Scent note: Amber

Published March 11, 2022

Does the scent of amber actually exist?

And are we talking about the gemstone amber? The short answer is no. But amber exists as both a scent note and accord nonetheless, at Sniph and at other perfumers. So let us explain the details behind this mystical scent note.

Natural amber, as a gemstone, takes millions of years to form and is a fossilized resin from trees with a fiery orange colour. This type of amber has very little smell unless burned and then smells pinne-like. The word amber (within the scent world) comes from the french “ambre” relating to ambergris, a waxy substance from the sperm whale which has previously been used in perfumes and smells musk, sweet and earthy. We no longer use natural ambergris often, but instead create it synthetically.

Amber is mostly found as a scent accord and is then an exact mix of benzoine/styrax, vanilla and labdanum. Benzoine is a resin from the styrax tree with a stronger sweet scent, reminiscent of vanilla but with more balsamic, spicy almost burnt nuance. Labdanum is a gum produced by the Cistus Ladaniferus tree but also comes in the form of an oil from the same tree. Labdanum smells heavier, caramelized and balsamic.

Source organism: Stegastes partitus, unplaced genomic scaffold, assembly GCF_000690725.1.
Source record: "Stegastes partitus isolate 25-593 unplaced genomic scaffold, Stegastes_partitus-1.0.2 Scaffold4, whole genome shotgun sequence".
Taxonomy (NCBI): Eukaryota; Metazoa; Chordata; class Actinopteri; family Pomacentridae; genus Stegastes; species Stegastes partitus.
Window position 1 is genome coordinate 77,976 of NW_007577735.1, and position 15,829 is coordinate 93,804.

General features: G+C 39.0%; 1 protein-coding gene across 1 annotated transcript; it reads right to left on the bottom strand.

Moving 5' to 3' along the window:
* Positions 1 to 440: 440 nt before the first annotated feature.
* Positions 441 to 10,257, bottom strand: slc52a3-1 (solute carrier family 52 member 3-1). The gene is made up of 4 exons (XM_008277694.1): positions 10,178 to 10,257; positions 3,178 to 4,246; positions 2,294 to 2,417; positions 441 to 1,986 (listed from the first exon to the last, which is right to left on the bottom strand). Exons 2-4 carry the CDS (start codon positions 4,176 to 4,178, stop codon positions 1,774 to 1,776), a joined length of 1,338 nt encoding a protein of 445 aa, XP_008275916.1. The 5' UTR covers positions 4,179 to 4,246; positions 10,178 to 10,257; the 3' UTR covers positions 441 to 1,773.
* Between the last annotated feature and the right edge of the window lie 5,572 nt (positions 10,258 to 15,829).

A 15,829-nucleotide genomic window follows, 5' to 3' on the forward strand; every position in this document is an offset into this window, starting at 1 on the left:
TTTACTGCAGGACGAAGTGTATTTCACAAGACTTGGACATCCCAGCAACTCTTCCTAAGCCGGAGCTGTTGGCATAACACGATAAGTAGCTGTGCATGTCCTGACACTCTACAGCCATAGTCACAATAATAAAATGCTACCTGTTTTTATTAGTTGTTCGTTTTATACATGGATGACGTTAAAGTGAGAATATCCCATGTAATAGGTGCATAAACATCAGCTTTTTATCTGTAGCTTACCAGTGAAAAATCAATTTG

Ambergris as a scent note is sometimes created synthetically and is then called ambroxan. Ambroxan has increased in popularity the past years and has a warm woody, spicy and leathery scent. It leaves a softly sweet, creamy and musk impression – almost animalic.

Amber as a gemstone is never used as a scent note but its intense mystical force has inspired many perfumes. Amongst these are Amber EdP by Giardino Benessere where the warm and inviting properties from the amber gemstone inspired the scent notes, through the accord amber.

Did we miss anything? Let us know!

Explore some of our amber scents



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